Podcast Episode 14: Taryn Kaschock Russell

My guest for Episode 14 is Taryn Kaschock Russell, a dancer, teacher, director, mentor, wife, mother, sister, friend, and all-around wonderful human.

In September of 2019, Taryn embarked on a new journey as the Director of the Harkness Dance Center at the 92nd Street Y. Before making her way to the Upper East Side, she served on the Artistic leadership team of the Juilliard Dance Division as Associate Director in the 2016-17 and the 2018-19 academic years, and as the Acting Artistic Director in 2017-18. Education is one of her passions, and since relocating to New York in 2013, she has taught both as part of the faculty of the Juilliard School and as a lecturer for the Conservatory of Dance, SUNY Purchase. She has also worked as a guest teacher with Abraham in Motion, Aspen Santa Fe Ballet, Lar Lubovitch Dance Company, Ballet Hispanico, Ballet BC, Hubbard Street Dance Chicago (HSDC), and as a regular company teacher for Alvin Ailey American Dance Theater when they are in NYC.

Photo by Guiliano Correia

From 2008-2013, she directed Hubbard Street 2 programming and staffing the HSDC summer intensives and curating HSDC’s National Choreographic Competition. During that time, she also oversaw the production of its first full-length children’s program, Harold and the Purple Crayon: A Dance Adventure, which had its premiere at the Kennedy Center to a sold-out house in October of 2010.

Taryn also performed for 12 years in Chicago with both HSDC and The Joffrey Ballet, performing works by George Balanchine, John Cranko, Agnes de Mille, Martha Graham, Lar Lubovitch, Jiří Kylián, Nacho Duato, Ohad Naharin, and William Forsythe. You can read her full bio here.

92Y’s Harkness Mainstage Series at the Kaufman Concert Hall opens tonight with FLOCK (Alice Klock & Florian Lochner). In-person or digital ticket information is here.

Photos by Cheryl Mann, Todd Rosenberg, Guiliano Correia, and gingerb3ardmen.

Podcast Episode 13: Randy Duncan

Episode 13 features Chicago-based teacher/choreographer Randy Duncan. We discuss the beginning of his dance career, transition into leadership, and natural talent for choreography. Duncan is known for his famously difficult and inspiring finales for Chicago’s Dance For Life finales.

Randy Duncan, a native of Chicago, who began his dance training with Ms. Geraldine Johnson and credits much of his artistic development with Harriet Ross, has the unique privilege to be a three-time recipient of Chicago’s prestigious Ruth Page Award for Outstanding Choreographer of the year. He has received numerous other awards including the Artistic Achievement Award from the Chicago National Association of Dance Masters, three Black Theatre Alliance Awards, and the Gay Chicago Magazine After Dark Award. He earned an American Choreography Award Nomination for his choreography in the blockbuster movie Save the Last Dance starring Julia Stiles.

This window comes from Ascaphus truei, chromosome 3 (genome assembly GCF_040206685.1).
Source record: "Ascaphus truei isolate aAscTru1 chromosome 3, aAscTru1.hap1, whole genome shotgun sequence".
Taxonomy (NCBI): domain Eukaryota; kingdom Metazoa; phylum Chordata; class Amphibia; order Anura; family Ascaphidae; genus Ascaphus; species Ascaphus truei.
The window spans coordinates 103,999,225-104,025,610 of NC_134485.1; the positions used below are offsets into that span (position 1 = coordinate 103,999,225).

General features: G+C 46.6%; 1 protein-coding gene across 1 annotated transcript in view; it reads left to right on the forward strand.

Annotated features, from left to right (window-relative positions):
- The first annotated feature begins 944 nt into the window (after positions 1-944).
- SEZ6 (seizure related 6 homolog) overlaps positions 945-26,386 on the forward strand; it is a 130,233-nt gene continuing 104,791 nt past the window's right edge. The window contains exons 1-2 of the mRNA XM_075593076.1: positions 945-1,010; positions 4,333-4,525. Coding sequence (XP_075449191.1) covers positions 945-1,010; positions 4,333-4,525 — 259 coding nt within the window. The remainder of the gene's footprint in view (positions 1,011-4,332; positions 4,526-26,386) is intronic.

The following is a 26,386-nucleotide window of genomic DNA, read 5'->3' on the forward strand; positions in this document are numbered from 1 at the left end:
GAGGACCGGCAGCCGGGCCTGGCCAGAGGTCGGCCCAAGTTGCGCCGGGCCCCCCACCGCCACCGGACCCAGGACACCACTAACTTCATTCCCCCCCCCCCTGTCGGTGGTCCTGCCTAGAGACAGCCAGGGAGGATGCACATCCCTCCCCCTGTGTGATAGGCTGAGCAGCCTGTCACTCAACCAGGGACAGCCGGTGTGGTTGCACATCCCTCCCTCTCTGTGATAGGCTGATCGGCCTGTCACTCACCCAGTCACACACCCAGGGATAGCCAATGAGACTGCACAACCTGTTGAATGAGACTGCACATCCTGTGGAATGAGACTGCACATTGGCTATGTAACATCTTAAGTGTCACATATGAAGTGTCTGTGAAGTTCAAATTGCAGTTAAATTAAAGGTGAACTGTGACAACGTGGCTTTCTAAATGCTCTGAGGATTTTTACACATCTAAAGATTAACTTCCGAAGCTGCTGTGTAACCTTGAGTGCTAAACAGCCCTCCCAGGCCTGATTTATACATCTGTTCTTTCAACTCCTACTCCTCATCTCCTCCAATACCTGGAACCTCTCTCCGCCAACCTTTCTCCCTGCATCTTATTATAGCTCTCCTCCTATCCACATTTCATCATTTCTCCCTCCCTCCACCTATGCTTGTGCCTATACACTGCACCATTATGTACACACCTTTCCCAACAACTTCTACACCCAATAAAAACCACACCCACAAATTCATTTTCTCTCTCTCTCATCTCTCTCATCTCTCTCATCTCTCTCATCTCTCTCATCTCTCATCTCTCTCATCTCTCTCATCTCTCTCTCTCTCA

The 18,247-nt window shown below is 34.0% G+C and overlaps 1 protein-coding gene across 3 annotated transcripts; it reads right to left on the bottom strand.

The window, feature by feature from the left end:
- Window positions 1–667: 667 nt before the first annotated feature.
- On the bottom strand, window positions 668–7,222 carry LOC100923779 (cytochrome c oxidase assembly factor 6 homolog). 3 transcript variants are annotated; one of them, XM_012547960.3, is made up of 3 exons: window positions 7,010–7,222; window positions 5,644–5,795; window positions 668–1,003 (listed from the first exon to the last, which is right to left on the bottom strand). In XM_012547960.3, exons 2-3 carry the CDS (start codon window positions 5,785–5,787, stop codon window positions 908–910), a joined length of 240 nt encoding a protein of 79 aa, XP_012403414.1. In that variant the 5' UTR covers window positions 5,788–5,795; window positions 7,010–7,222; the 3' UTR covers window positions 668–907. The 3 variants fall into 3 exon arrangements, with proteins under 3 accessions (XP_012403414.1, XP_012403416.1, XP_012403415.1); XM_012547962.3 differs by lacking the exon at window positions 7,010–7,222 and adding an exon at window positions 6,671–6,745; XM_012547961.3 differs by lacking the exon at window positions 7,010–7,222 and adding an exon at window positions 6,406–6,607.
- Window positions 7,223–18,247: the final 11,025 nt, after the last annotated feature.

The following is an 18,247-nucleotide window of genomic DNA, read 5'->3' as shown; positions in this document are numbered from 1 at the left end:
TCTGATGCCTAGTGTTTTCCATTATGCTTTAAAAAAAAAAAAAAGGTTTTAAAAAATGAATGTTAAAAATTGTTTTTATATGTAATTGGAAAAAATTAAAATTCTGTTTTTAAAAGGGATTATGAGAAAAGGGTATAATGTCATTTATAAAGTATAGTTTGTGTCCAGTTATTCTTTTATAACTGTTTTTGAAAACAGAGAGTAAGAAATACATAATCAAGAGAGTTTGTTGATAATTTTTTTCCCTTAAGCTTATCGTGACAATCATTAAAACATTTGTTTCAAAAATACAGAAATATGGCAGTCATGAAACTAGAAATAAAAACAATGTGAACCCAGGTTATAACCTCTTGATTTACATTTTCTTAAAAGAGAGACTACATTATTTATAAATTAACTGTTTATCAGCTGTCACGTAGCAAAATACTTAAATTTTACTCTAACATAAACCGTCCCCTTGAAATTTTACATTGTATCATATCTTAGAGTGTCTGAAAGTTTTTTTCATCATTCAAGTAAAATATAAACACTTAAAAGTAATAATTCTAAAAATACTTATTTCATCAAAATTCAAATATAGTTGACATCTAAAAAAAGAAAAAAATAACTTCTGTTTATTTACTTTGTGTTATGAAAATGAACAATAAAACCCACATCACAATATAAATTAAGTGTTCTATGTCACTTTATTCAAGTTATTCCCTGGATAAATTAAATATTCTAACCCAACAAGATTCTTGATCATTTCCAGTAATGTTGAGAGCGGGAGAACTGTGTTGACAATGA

Mr. Duncan’s work has been seen in the companies of The Joffrey Ballet, Giordano Dance Chicago, Ballet Met, and many others. He has created choreography for such theaters as The Goodman, Manhattan Theatre Club, South Coast Repertory, Actor’s Theatre, Court Theatre, Oregon Shakespeare Festival, Washington Shakespeare Theatre, and Portland Opera. Most recently, his work can be seen in season four of Showtime’s The Chi.

For the past 28 years he has been on the faculty of the Chicago Academy for the Arts, where he now serves as Dance Department Chair and received the 2019 Faculty Legacy Award. He has been choreographing the finale the Chicago’s annual Dance For Life gala since 1994 and received the 2013 AIDS Foundation Chicago Civic Leadership Award for his work with Dance For Life.

Podcast Episode 12: Cheryl Mann

On episode 12 of the Rogue Ballerina podcast, I chat with dancer-turned-photographer (and one of my favorite people) Cheryl Mann. We hear about her career with Hubbard Street Dance Chicago, transition to photography, and the importance of never giving up on your dreams.